Because it’s worth mentioning: while Bespoke Synth is free, they do accept donations on behalf of the NAACP. As stated on the website: “Bespoke is free, but you can pay for it if you want. All versions are identical. Your payment goes directly to the NAACP Legal Defense and Educational Fund.”
Nice. So with that bit of housekeeping taken care of, let’s get into the software itself. To quote the developer again:
Bespoke is like a DAW in some ways, but with less of a focus on a global timeline… In a way, Bespoke is like if I smashed Ableton to bits with a baseball bat, and asked you to put it back together.
Bespoke Synth is cross-platform, running on Mac OS, Windows, or Linux. Personally, I would describe it as being somewhat similar to Plogue’s modular DAW, Bidule, but with some features that seem aimed more specifically at beat-driven music. Not to imply that such a thing isn’t possible in Bidule, just that Bespoke is different in a way that seems beneficial to that approach in particular. Note that this shouldn’t be taken as me saying Bespoke can’t be used for more experimental, beatless stuff either, as that is definitely not the case. If we were to imagine a sort of “DAW spectrum,” with the very low-level modularity of something like Bidule on one end and traditional multitrack software on the other, Bespoke would be somewhere between Bidule and the more structured rack approach of something like Reason. I would say it occupies a similar space on this spectrum to the venerable AudioMulch.
What You See
Much like Bidule or a few other modular-style environments that come to mind, the main layout consists of a (mostly) blank field into which you insert modules, and then connect them via virtual wires. One of the unique, and often handy, features of Bespoke is the visualization the wires provide. Audio wires show a simple oscilloscope (waveform) display of the audio they’re carrying, with the wire itself being the scope. Control signals show up as bulges or blips in the wire carrying them, pulsing every time a signal is sent. This visual feedback is both fun and functional, and can be quite useful in troubleshooting situations.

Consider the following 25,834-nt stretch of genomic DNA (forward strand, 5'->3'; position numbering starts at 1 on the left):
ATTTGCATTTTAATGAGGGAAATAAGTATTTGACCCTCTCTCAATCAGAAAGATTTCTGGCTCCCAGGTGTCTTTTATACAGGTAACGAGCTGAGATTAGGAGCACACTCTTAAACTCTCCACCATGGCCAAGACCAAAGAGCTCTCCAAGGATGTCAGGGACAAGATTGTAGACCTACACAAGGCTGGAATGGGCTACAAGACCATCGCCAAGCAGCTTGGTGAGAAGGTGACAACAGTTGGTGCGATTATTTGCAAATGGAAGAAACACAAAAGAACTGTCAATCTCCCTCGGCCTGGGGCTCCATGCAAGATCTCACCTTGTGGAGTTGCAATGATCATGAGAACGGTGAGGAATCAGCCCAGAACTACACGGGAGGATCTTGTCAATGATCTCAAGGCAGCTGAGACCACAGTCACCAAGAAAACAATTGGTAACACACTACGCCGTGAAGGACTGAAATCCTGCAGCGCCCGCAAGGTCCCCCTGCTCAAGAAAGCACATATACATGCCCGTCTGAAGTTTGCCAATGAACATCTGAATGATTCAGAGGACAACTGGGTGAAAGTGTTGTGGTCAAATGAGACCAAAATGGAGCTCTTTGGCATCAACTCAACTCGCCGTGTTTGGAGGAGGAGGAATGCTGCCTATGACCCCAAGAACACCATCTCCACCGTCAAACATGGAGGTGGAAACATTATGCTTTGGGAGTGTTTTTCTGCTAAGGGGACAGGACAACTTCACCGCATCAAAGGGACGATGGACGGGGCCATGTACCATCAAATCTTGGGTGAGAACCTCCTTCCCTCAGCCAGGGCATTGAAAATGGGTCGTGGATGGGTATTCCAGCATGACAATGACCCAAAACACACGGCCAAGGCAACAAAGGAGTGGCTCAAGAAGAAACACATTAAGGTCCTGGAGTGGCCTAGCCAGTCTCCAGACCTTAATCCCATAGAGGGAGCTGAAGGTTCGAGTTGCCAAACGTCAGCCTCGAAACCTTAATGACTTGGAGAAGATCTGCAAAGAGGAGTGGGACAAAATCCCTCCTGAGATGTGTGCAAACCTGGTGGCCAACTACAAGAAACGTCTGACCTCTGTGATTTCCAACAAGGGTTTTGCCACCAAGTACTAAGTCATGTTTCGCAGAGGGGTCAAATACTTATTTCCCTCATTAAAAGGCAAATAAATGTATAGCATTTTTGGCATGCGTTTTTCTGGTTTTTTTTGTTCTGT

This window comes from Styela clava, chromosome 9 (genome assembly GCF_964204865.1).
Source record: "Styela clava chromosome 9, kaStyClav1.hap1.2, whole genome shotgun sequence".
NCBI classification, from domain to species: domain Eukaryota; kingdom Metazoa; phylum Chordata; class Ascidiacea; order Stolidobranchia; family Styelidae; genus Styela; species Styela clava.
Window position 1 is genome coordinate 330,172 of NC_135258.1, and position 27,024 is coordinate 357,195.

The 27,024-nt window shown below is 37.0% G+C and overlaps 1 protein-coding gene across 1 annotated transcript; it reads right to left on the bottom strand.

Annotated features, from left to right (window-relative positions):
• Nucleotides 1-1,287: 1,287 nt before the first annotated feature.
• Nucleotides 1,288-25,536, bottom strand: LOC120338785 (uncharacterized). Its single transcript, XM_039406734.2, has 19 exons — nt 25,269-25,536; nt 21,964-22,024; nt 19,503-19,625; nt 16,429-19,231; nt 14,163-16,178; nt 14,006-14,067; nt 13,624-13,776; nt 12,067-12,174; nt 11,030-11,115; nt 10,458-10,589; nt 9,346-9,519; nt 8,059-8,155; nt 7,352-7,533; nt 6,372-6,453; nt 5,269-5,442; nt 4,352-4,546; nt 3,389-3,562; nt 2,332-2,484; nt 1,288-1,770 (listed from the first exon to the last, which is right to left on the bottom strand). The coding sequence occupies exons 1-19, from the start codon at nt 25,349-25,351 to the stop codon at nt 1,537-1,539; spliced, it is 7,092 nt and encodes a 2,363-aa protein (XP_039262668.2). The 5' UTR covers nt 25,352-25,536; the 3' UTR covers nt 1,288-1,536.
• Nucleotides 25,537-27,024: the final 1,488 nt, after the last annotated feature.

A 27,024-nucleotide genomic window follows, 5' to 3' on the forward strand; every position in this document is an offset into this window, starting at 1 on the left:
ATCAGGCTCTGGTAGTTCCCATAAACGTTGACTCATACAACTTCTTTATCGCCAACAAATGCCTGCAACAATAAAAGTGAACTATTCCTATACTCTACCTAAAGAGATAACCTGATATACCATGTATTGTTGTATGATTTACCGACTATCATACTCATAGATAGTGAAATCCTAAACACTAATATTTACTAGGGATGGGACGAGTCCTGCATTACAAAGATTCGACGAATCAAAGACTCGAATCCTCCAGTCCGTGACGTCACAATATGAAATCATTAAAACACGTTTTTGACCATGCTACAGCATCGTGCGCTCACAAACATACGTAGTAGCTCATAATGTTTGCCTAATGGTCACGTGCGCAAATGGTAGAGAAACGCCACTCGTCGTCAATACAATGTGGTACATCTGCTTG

Speaking of nifty visualizations, there is also a Lissajous scope displayed in the background by default. In addition, the Transport module plays an alternating-color animation that shows beats within a bar, as well as an angular line that gives visual feedback on the amount of swing applied (straight for no swing, gets “squiggly” with swing). All of these visual elements are a nice touch, and I can see them being especially handy for live performance, besides just being fun to watch. It should be mentioned that despite all of these visual elements, it seems pretty light on the CPU.
In addition to these, there are also other visualization options available as modules, such as a spectrum analyzer and the “valuestream” module that plots a control’s changes over time.
What You Get
The modules in Bespoke Synth are arranged into eight categories (plus another for external plugins): Instruments, Note Effects, Synths, Audio Effects, Modulators, Pulse, Other, and Prefabs. For the most part, finding things in these categories is pretty intuitive, with a few exceptions. For example, it may seem odd that there are categories for both Instruments and Synths, but you can think of these terms as referring to modules that make sounds (Synths), and modules that play notes or events (Instruments). Another example would be finding audio I/O under Effects. A really nice feature worth mentioning here is that holding down a letter key brings up a color-coded list of modules (including plugins) which start with that letter.